I have spent the last few days trying to find a free backup solution to the newly free ESXi for windows only enviroments (in particular Windows XP). The solution for me was the following:
1. Installing Windows Services for UNIX (WSFU)
2. Copying the ESXi Server password and group files to Windows
3. Configuring WSFU for accepting ESX Server connections
4. Sharing the Windows folder for NFS compatibility
5. Configuring the ESXi Server to mount the Window NFS Share as Datastore.
6. Setup Backup Script
Attached is the complete steps.
I take NO credit for any of this. This is just a complation of others work formated to suit my needs and felt others could benift from it as I have.
I just had a thought that may have already been considered. To make a long story short, the VI Client messed up my vmdks, and I was able to salvage them by running the VM through the converter to Workstation 6.5 and back to ESXi. However it did not escape my attention that the Workstation vmdk that was created was only 5.5 gigs uncompressed compared to the previous 42 gigs worth of files that came in from ESXi. The conversion to workstation was a lot faster than converting back to ESXi's 36 gig vmdk. We do a lot more backups than restores. If that concept plus compression could be applied to the backup process...
If you only need occasional copies for a single machine you can use the current Converter 4.0 tool. It doesn't schedule but you can basically rerun a previous conversion. It is reasonably quick and as an added benefit you can launch the "backup" and verify that it is viable.
Does anybody know if you convert to 6.5 while backing up if it preserves the ESXi snapshots?
If you ever want to see "Gigs Fly", and you are copying a VM between local disks or volumes, or moving/renaming a VM on the same volume, use the cp or mv commands at the ESXi command prompt. Volumes show under /vmfs.
Does anyone know of a backup script that correctly handles the sparse files that ESXi creates?
A sparse file is a file that does not have all of it's space allocated. So for example, if I create a new 8g VM, and I don't install any data on it, it may look like it has 8g of space in use, but in reality it is close to 0. "ls -l" should show the 8g, "du" should show something close to 0 (if you have a real du that reports actual space used).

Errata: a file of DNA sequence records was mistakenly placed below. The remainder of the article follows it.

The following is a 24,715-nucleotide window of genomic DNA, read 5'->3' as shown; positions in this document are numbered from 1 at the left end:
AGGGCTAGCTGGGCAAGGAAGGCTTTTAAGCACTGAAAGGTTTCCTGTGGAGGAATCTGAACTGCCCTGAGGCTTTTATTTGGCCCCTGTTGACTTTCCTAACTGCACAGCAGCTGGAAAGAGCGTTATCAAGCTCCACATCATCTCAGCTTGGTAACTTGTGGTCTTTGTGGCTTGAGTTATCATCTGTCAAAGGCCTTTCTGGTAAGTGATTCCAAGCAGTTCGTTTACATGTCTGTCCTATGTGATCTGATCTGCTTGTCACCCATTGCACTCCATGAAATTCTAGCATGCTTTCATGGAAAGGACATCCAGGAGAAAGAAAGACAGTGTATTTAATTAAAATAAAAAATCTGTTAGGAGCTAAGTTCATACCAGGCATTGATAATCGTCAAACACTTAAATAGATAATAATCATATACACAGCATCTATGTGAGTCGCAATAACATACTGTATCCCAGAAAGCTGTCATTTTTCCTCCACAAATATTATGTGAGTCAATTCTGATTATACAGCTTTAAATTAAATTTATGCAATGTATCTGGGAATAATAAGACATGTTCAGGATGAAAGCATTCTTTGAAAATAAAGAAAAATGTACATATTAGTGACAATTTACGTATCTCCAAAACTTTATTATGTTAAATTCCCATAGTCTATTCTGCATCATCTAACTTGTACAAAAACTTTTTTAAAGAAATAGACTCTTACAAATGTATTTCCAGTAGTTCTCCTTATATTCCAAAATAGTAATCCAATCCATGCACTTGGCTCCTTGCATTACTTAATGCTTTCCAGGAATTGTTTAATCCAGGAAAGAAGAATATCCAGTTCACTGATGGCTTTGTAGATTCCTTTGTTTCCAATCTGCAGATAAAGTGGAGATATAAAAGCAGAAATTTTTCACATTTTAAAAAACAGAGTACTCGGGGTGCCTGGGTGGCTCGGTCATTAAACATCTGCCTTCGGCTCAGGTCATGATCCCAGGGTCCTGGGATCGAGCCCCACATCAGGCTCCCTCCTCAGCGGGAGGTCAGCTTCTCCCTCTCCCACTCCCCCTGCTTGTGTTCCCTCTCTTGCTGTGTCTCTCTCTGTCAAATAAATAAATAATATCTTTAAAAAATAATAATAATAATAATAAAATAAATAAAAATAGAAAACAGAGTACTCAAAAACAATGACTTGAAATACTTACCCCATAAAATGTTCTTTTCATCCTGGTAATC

I tried using ghettoVCB.sh, and while the script works great, it is not correctly handling the sparse files. an empty 8g sparse file should take a couple seconds to cross the network, instead, it is sending 8g of data.
If ghettoVCB were to encapsulate and/or compress the sparse file in a manner that the sparse file was created as a sparse file upon restore, that would be the best solution, and it would reduce the needless bandwidth consumption, pushing gig after gig of 0's across the wire.
If you don't understand what a sparse file is, check out this link:
I have moved 35 real machines into 35 virtual machines. My backups have gone from using 500g to using several terabytes. This is not a compression issue, it is an issue of storing data that should not exist.
And worse, now that non-existant data is real data, the ESXi server has to handle large blocks of 0's that used to not exist because the backups have filled-in what is supposed to be sparse data. This is having a performance impact on the network, and the drives themselves. Before a backup, vmware could clone a system in a couple seconds, and after restoring the backup, the cloning operation takes much longer. We must preserve the sparse files sparse state, otherwise it's not a real backup.